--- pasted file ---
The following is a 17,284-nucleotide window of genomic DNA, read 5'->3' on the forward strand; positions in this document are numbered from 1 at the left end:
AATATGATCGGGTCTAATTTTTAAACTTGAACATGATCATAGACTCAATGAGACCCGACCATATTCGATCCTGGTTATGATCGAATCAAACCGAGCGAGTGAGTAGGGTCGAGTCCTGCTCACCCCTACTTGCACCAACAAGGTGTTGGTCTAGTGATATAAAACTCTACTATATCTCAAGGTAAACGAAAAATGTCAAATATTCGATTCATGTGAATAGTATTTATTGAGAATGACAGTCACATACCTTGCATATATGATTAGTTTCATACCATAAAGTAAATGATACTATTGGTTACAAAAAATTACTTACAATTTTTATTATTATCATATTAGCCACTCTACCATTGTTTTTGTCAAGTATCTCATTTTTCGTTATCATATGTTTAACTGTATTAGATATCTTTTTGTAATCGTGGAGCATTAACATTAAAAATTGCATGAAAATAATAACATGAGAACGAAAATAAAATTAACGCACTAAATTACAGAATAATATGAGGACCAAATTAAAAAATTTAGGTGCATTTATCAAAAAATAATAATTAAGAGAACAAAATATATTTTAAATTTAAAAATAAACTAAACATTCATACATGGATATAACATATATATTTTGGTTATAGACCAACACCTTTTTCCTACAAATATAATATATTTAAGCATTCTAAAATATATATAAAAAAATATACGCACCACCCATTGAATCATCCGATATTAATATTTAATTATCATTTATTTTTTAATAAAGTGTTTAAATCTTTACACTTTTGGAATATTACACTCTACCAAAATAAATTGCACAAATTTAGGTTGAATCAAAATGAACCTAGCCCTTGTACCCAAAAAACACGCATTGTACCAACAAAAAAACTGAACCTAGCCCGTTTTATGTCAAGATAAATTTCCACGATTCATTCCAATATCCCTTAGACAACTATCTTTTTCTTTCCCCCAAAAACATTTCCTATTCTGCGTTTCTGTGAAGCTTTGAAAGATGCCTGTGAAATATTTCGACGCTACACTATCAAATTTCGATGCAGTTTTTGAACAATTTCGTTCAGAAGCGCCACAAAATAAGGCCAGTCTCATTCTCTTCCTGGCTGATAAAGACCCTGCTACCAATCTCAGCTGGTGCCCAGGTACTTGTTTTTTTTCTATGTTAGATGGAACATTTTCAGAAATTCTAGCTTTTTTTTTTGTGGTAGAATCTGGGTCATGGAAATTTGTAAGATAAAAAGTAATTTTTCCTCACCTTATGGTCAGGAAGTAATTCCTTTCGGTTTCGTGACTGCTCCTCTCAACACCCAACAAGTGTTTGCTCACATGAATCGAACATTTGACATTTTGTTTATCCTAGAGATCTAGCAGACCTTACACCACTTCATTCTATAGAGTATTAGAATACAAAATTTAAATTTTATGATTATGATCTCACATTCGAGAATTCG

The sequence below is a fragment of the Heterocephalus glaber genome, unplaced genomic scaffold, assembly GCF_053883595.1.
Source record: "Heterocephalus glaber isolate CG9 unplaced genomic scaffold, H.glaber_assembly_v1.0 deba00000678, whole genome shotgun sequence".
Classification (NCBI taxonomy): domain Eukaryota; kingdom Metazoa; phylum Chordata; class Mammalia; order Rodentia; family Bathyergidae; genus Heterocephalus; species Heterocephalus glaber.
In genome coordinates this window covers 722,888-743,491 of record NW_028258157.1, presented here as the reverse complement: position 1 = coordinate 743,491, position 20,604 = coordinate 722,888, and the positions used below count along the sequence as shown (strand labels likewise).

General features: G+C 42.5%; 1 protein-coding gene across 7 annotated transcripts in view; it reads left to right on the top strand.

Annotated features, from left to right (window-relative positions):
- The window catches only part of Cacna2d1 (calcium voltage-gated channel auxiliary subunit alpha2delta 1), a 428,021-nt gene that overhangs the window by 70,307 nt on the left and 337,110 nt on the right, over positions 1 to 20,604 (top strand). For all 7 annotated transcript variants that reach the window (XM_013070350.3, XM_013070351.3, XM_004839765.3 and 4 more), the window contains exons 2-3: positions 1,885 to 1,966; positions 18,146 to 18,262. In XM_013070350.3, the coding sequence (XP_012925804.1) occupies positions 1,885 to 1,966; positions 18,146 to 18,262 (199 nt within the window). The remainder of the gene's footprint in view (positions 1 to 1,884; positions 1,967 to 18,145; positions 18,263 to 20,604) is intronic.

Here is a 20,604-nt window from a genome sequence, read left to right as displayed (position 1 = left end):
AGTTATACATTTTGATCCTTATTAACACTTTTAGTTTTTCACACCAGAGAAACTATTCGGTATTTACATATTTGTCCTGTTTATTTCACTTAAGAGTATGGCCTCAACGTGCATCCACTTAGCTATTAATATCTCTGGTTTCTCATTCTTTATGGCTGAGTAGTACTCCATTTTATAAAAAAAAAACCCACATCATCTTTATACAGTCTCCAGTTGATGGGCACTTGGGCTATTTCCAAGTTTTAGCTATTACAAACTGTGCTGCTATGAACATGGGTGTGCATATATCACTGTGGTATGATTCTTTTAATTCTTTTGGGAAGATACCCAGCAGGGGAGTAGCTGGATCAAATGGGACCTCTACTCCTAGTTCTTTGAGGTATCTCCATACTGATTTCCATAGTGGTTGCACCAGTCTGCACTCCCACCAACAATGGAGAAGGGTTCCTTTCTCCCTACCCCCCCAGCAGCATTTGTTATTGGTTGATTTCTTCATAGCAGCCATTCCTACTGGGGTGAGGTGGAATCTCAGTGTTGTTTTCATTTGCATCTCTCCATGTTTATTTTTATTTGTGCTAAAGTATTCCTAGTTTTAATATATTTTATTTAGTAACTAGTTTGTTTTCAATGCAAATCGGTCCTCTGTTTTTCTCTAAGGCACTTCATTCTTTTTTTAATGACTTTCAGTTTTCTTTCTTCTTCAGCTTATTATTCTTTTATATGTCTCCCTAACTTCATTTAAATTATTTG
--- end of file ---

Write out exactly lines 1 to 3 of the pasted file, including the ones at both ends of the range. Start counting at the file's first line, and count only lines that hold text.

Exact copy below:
The following is a 17,284-nucleotide window of genomic DNA, read 5'->3' on the forward strand; positions in this document are numbered from 1 at the left end:
AATATGATCGGGTCTAATTTTTAAACTTGAACATGATCATAGACTCAATGAGACCCGACCATATTCGATCCTGGTTATGATCGAATCAAACCGAGCGAGTGAGTAGGGTCGAGTCCTGCTCACCCCTACTTGCACCAACAAGGTGTTGGTCTAGTGATATAAAACTCTACTATATCTCAAGGTAAACGAAAAATGTCAAATATTCGATTCATGTGAATAGTATTTATTGAGAATGACAGTCACATACCTTGCATATATGATTAGTTTCATACCATAAAGTAAATGATACTATTGGTTACAAAAAATTACTTACAATTTTTATTATTATCATATTAGCCACTCTACCATTGTTTTTGTCAAGTATCTCATTTTTCGTTATCATATGTTTAACTGTATTAGATATCTTTTTGTAATCGTGGAGCATTAACATTAAAAATTGCATGAAAATAATAACATGAGAACGAAAATAAAATTAACGCACTAAATTACAGAATAATATGAGGACCAAATTAAAAAATTTAGGTGCATTTATCAAAAAATAATAATTAAGAGAACAAAATATATTTTAAATTTAAAAATAAACTAAACATTCATACATGGATATAACATATATATTTTGGTTATAGACCAACACCTTTTTCCTACAAATATAATATATTTAAGCATTCTAAAATATATATAAAAAAATATACGCACCACCCATTGAATCATCCGATATTAATATTTAATTATCATTTATTTTTTAATAAAGTGTTTAAATCTTTACACTTTTGGAATATTACACTCTACCAAAATAAATTGCACAAATTTAGGTTGAATCAAAATGAACCTAGCCCTTGTACCCAAAAAACACGCATTGTACCAACAAAAAAACTGAACCTAGCCCGTTTTATGTCAAGATAAATTTCCACGATTCATTCCAATATCCCTTAGACAACTATCTTTTTCTTTCCCCCAAAAACATTTCCTATTCTGCGTTTCTGTGAAGCTTTGAAAGATGCCTGTGAAATATTTCGACGCTACACTATCAAATTTCGATGCAGTTTTTGAACAATTTCGTTCAGAAGCGCCACAAAATAAGGCCAGTCTCATTCTCTTCCTGGCTGATAAAGACCCTGCTACCAATCTCAGCTGGTGCCCAGGTACTTGTTTTTTTTCTATGTTAGATGGAACATTTTCAGAAATTCTAGCTTTTTTTTTTGTGGTAGAATCTGGGTCATGGAAATTTGTAAGATAAAAAGTAATTTTTCCTCACCTTATGGTCAGGAAGTAATTCCTTTCGGTTTCGTGACTGCTCCTCTCAACACCCAACAAGTGTTTGCTCACATGAATCGAACATTTGACATTTTGTTTATCCTAGAGATCTAGCAGACCTTACACCACTTCATTCTATAGAGTATTAGAATACAAAATTTAAATTTTATGATTATGATCTCACATTCGAGAATTCG

The sequence below is a fragment of the Heterocephalus glaber genome, unplaced genomic scaffold, assembly GCF_053883595.1.